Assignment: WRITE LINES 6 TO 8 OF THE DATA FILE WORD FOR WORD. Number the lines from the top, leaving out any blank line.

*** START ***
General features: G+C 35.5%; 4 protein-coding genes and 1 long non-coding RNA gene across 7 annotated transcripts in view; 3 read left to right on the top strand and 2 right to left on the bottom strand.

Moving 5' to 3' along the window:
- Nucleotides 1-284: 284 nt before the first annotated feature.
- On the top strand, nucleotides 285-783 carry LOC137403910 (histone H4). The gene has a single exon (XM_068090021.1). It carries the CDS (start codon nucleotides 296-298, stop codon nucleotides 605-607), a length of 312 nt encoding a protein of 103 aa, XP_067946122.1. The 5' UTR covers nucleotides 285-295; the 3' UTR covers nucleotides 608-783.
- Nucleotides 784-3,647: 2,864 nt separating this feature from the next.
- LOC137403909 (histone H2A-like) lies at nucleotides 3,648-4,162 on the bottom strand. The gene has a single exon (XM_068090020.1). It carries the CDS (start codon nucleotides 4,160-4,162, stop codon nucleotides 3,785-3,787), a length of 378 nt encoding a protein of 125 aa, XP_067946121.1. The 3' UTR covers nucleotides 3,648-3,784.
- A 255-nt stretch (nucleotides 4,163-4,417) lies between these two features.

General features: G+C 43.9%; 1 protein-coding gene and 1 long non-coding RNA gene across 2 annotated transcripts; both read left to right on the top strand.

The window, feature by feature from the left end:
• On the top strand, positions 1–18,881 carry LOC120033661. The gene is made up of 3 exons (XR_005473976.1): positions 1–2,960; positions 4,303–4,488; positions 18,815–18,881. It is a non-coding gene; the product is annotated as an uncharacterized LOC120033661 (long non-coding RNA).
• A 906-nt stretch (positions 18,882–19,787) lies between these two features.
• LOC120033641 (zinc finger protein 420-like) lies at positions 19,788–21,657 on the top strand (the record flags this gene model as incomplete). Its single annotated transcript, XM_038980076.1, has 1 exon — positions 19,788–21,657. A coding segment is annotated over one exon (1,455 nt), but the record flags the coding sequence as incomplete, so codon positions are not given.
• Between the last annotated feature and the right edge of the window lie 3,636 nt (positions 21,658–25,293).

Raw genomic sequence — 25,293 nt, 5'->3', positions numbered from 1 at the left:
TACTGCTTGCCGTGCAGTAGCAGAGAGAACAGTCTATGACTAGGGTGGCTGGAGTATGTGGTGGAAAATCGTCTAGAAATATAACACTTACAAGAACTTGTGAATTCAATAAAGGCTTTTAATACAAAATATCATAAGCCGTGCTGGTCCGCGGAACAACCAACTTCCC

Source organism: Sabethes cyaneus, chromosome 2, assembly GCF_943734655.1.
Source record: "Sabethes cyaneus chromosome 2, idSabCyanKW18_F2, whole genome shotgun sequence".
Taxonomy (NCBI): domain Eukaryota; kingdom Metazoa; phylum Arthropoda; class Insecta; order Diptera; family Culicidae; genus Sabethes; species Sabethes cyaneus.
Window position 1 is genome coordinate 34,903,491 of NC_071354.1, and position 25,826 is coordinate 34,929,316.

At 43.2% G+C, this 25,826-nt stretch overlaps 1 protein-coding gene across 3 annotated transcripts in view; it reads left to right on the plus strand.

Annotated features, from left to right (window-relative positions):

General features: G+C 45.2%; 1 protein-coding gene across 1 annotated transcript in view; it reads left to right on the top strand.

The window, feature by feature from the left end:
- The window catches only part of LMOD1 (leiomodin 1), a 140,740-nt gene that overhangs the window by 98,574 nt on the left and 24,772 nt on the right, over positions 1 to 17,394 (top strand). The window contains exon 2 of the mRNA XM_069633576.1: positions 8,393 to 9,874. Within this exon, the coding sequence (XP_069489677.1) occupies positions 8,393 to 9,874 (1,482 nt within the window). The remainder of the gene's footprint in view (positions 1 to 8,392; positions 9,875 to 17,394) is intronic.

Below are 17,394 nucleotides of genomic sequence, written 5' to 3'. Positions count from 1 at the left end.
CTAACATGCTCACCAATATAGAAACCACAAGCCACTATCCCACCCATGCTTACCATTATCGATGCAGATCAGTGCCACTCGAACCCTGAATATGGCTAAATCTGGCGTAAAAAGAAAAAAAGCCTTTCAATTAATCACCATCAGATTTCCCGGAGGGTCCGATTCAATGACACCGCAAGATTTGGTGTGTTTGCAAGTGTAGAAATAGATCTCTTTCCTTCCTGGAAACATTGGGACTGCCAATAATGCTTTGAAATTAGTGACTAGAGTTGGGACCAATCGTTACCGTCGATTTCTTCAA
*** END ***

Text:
- LOC137403909 (histone H2A-like) lies at nucleotides 3,648-4,162 on the bottom strand. The gene has a single exon (XM_068090020.1). It carries the CDS (start codon nucleotides 4,160-4,162, stop codon nucleotides 3,785-3,787), a length of 378 nt encoding a protein of 125 aa, XP_067946121.1. The 3' UTR covers nucleotides 3,648-3,784.
- A 255-nt stretch (nucleotides 4,163-4,417) lies between these two features.

General features: G+C 43.9%; 1 protein-coding gene and 1 long non-coding RNA gene across 2 annotated transcripts; both read left to right on the top strand.